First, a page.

Summary Of World Currency Markets For June 2010

Thursday July 8, 2010

Welcome back to another currency report.  May certainly saw its ups and downs as the month progressed, but would June be the same when checking the results on the currency converter?

Let’s see how things progressed.

An overview of the currency markets during June

At the end of May the US dollar was bagging 0.6895 against the British pound.  It managed to leap up to 0.6933 on the 8th of June but it dipped back to 0.6876 the following day.

After that it hit a new low several days later when it mustered up no more than 0.6782 on the exchange rate with the pound.  As it turned out it hopped up to 0.6803 on the 22nd before dipping again.  It finally ended up on 0.6661 at the end of June, so it wasn’t the best time at all.

The US dollar finished May with a rate of 0.8125 against the Euro.  It improved to what would turn out to be a month long high of 0.8373 on the 8th, but by the 17th it had slipped all the way down to 0.8088.  This wasn’t shaping up to be a memorable month for the dollar.

It finally finished up on 0.8149 as the month came to a close, so at least it made up a small amount of ground.

The US dollar was worth 7.7927 against the Hong Kong dollar as May ended, and by the 7th it had improved to 7.8037.  But just three days later it had dropped down to 7.7936 again.  This wasn’t going to be a good month, clearly. 

It fell even further to a month long low of 7.7714 on the 21st of the month, so things weren’t shaping up to end well either.  The dollar perked up a bit as June finished, with a closing rate of 7.7865 on the cards here.

Finally we take a look at the yen.  Remember the starting rate of 91.508 here, as we discover once again that the US dollar isn’t having the best time.  Things looked good initially as the dollar improved to 92.645 at the end of the first week.  But a week later and we’d gone down to 91.638 instead.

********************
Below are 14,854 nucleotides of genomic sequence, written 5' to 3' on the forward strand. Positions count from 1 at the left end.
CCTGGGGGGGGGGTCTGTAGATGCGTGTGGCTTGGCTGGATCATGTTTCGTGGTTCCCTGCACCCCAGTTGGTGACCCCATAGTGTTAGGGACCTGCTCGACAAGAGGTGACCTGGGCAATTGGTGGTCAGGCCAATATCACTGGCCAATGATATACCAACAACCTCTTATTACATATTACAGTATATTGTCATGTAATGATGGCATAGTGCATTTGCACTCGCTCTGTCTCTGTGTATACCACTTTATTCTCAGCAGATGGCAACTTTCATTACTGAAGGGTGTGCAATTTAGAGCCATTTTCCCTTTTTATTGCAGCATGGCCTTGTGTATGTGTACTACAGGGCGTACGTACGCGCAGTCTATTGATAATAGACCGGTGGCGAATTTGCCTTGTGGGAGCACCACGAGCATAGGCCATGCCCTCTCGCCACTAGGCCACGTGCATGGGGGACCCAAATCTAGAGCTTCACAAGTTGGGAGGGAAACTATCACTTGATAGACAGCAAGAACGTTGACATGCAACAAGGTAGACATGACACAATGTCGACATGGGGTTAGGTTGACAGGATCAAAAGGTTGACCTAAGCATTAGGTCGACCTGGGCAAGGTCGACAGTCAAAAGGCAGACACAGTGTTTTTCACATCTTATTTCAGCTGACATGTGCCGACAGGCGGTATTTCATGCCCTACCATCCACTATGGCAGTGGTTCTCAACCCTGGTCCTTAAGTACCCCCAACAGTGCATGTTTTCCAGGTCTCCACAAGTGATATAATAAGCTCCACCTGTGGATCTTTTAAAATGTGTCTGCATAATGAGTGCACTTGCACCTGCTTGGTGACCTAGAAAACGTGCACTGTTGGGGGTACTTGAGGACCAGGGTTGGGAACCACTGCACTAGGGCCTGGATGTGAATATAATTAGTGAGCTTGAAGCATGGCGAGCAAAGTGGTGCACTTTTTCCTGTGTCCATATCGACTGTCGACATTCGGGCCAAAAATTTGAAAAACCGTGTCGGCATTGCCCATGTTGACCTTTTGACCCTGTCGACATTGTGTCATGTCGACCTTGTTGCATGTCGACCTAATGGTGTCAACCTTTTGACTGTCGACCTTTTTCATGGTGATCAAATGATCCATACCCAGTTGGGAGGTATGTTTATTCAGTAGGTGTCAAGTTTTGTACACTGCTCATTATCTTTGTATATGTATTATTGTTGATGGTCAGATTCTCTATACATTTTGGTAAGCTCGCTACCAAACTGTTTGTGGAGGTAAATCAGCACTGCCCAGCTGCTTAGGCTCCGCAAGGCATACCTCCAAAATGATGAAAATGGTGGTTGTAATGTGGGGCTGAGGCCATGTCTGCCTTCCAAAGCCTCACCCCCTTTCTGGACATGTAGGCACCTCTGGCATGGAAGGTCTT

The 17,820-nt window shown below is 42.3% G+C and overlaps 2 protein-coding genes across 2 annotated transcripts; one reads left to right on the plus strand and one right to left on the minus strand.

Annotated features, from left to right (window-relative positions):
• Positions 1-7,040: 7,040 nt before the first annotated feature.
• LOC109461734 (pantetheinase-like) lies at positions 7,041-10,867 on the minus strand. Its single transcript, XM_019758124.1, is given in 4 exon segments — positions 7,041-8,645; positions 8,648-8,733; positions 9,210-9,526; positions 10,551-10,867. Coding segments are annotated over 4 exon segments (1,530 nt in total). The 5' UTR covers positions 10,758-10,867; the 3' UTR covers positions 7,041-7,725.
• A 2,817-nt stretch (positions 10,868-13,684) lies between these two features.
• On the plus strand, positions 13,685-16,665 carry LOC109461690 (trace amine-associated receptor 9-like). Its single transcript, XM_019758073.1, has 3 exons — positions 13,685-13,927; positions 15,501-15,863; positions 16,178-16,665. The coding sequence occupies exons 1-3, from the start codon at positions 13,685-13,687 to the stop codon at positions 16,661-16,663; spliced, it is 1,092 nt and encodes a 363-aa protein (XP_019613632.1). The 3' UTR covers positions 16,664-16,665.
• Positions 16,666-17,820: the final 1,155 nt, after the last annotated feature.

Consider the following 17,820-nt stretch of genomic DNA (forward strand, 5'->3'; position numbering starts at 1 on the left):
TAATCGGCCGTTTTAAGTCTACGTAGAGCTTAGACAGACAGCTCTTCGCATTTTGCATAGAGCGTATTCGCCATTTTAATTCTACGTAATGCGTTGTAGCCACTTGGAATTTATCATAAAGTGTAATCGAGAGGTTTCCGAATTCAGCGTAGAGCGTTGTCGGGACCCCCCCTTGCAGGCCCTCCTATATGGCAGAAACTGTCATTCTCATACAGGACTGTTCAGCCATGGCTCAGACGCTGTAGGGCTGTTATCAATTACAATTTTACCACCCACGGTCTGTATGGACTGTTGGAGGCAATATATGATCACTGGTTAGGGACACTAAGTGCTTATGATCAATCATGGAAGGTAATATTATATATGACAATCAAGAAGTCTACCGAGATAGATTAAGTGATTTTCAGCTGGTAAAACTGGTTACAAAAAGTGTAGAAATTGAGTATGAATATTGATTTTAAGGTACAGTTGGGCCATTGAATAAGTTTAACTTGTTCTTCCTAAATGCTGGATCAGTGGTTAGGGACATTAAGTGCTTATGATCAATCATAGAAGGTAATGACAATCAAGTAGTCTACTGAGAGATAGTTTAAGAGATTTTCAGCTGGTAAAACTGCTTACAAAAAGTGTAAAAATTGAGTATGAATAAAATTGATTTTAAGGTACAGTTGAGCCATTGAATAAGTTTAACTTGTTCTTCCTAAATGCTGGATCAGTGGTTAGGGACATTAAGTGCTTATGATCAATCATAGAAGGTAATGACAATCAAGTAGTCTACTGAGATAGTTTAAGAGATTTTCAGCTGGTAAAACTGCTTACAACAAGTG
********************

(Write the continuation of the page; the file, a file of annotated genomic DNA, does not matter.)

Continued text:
The dollar fell further the following week to end on 90.623 and as the month finally came to a close, things got worse.  The US dollar could only muster a rate of 88.656 by then.

Meanwhile, over in Europe…

This is the part where we take a look at whether the British pound or the Euro came out on top the previous month.  The pound claimed 1.1783 Euros at the end of May, so could it do better now?

Just one day in and we seemed to have our answer – a better rate of 1.1980 in this instance.  And with a week ending rate of 1.2085 in the bag, this was shaping up to be a good month.

The best rate the following week was 1.2127 but then things started to slide a bit again.  But although the pound lost some ground for a while, the best was yet to come.  It ended up on 1.2233 as June came to an end.

Elsewhere last month…

The Canadian dollar had a strange month against the US dollar.  It started and finished in roughly the same place - 0.9544 and 0.9519 respectively – but it had lows of 0.94 and highs of 0.98 in between.  It was a pity for the Canadian dollar that it couldn’t maintain those highs.

The biggest peak came on the 21st of the month, scoring a 0.9833 exchange rate.  And it was all downhill from there onwards unfortunately.

Looking forward

Once again we have seen some interesting results this month that are worth noting.  Perhaps the US dollar will have a better time of it during July, or perhaps the meager results during this month have been the start of a prolonged pattern.

Whatever happens we shall be here to report on the ups and downs as per usual.  Check back next month to see if the US dollar got to grips with any of the other major currencies – or perhaps even all of them.  We’ll see you then.

 

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